Go to Resource: Shirley Chisholm Runs for President

Zines and Revolutionaries

Women of many different races, cultures, and identities led activist groups and collectives across the 1960s and 1970s in pursuit of their beliefs. One of the ways that these groups shared ideas was through the creation and distribution of pamphlets and newspapers. In this activity, students will read and analyze a variety of publications created and distributed by activist groups and collectives in the 1960s and 1970s. Drawing inspiration from them, students will work in small groups to create zines responding to what they’ve learned about activist women’s groups during this time period.

Go to Resources: Fighting Machismo, Women of All Red Nations, Lesbians in Revolt

Empowerment through Art

In this activity, students will analyze assemblages created by Betye Saar, as well as the Jim Crow era imagery that Saar reclaimed in her work. They will choose a social or political issue that women advocated for in the 1960s and 70s that still resonates today and create their own assemblages. Students will consider the political statements that Betye Saar made with her artwork, and the significance of each element of their work.

Go to Resource: Empowerment through Art

1977-2001, End of the Twentieth Century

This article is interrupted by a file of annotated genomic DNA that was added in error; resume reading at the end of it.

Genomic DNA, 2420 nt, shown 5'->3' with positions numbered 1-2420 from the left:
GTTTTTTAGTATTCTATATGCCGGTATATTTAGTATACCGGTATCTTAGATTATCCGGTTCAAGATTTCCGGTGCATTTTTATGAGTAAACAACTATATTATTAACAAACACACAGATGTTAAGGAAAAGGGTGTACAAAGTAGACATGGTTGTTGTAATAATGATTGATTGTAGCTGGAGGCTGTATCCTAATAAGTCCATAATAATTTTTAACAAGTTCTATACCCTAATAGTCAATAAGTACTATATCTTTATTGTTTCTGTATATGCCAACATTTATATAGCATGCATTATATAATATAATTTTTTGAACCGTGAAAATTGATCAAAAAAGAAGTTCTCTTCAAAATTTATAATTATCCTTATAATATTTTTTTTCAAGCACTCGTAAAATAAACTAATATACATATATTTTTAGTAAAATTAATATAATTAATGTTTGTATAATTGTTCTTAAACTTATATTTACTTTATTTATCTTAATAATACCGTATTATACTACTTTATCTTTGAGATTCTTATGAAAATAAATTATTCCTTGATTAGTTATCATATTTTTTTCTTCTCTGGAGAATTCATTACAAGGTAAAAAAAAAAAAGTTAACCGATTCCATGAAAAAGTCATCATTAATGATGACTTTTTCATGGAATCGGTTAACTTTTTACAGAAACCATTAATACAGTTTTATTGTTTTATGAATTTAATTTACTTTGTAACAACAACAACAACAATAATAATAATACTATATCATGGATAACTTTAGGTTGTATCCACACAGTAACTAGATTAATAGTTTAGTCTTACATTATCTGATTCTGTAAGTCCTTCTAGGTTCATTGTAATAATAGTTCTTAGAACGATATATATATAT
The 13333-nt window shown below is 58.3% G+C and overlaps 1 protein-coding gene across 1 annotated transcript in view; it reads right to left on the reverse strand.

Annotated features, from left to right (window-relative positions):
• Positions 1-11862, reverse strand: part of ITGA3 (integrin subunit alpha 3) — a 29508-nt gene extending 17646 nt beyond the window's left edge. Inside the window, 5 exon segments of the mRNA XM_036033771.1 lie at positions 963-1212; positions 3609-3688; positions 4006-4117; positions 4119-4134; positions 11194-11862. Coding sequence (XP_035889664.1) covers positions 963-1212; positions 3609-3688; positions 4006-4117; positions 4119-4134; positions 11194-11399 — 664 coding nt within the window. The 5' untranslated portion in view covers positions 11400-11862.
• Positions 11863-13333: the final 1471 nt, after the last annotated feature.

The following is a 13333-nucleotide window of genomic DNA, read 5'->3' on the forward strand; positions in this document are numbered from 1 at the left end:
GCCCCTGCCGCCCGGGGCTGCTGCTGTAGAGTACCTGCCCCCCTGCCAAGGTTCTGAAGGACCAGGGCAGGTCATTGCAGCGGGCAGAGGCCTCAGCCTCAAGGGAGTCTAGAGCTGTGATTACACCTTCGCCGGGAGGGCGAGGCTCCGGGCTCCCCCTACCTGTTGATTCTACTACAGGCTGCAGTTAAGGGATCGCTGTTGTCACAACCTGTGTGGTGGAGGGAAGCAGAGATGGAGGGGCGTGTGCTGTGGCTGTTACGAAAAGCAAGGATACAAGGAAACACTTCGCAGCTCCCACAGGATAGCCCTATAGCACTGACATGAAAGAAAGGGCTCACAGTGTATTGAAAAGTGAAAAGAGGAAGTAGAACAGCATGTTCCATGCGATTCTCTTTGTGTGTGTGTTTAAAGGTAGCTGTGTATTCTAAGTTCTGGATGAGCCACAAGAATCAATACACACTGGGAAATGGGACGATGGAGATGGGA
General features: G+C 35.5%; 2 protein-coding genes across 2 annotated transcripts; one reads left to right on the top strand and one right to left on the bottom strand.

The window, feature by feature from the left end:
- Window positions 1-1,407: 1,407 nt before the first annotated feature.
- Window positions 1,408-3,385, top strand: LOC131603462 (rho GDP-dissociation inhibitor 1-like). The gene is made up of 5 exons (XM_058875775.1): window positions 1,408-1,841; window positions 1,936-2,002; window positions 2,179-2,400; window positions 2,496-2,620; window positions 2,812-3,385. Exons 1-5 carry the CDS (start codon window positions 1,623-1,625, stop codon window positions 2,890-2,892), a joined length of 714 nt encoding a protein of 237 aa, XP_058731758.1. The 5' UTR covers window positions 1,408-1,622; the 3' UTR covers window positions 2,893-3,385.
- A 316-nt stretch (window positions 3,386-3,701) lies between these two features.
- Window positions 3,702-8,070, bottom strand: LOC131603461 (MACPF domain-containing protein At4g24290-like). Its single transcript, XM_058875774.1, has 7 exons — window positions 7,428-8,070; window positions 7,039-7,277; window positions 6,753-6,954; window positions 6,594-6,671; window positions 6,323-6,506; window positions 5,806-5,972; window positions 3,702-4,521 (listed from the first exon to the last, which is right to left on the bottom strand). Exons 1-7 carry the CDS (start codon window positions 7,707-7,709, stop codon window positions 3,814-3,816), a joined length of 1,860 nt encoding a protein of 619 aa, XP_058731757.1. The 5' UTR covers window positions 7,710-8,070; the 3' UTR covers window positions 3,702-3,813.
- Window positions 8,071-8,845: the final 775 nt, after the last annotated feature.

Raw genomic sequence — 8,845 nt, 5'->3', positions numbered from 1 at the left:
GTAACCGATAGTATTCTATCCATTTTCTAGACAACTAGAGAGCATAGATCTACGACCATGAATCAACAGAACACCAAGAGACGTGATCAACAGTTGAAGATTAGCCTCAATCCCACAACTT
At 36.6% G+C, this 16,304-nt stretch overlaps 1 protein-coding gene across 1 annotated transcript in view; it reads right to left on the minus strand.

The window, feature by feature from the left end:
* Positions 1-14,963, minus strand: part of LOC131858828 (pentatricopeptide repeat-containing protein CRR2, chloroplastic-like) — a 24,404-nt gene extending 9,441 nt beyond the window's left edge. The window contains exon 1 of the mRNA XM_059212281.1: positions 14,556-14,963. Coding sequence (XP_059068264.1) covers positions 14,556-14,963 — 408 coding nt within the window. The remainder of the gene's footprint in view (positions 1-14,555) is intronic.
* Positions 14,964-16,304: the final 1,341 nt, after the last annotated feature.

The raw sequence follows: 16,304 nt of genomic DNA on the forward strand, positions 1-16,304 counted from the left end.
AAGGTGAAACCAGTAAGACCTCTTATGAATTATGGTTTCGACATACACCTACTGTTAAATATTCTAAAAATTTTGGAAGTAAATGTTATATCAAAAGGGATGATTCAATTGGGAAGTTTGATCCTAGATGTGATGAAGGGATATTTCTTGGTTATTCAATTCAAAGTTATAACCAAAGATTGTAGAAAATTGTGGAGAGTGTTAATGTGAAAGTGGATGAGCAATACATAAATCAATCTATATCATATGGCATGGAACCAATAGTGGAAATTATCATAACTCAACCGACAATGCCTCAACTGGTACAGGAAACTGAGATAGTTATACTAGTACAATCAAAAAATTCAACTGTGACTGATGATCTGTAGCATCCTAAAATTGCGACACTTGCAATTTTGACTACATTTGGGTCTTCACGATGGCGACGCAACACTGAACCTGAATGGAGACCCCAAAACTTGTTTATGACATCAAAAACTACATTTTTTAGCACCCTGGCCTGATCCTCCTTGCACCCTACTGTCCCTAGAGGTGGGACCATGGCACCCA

American Girl

Students will consider why American Girl dolls were created. By analyzing the Addy and Josefina doll, they will learn how attire and products related to the dolls help create a story about the time period. Students will create a moodboard that represents themselves and discuss the importance of seeing themselves in the world.

Go to Resource: American Girl

MC Sha-Rock, Hip Hop Pioneer

After analyzing the hand-drawn flyer created by Buddy Esquire, a self taught artist, students will discuss the importance and purpose of paper handbills. They will discuss how the use of a certain font or stylized text can set a mood or feeling. Students will research images of this time to get a better understanding of the birth of hip hop. They will consider how hand-drawn flyers reflected the hip hop movement in its earliest decades. Once they understand the role of the paper handbills, they will be challenged to create their own flyer commemorating hip hop culture.

Go to Resource: MC Sha-Rock, Hip Hop Pioneer

Life Story: Lois Curtis

Students will analyze portraits created by Lois Curtis. They will discuss the importance of having the freedom to be in community and to express themselves through art. Students will explore illustrating emotion through colors, lines, and shapes by practicing different ways of creating a portrait.

Go to Resource: Life Story: Lois Curtis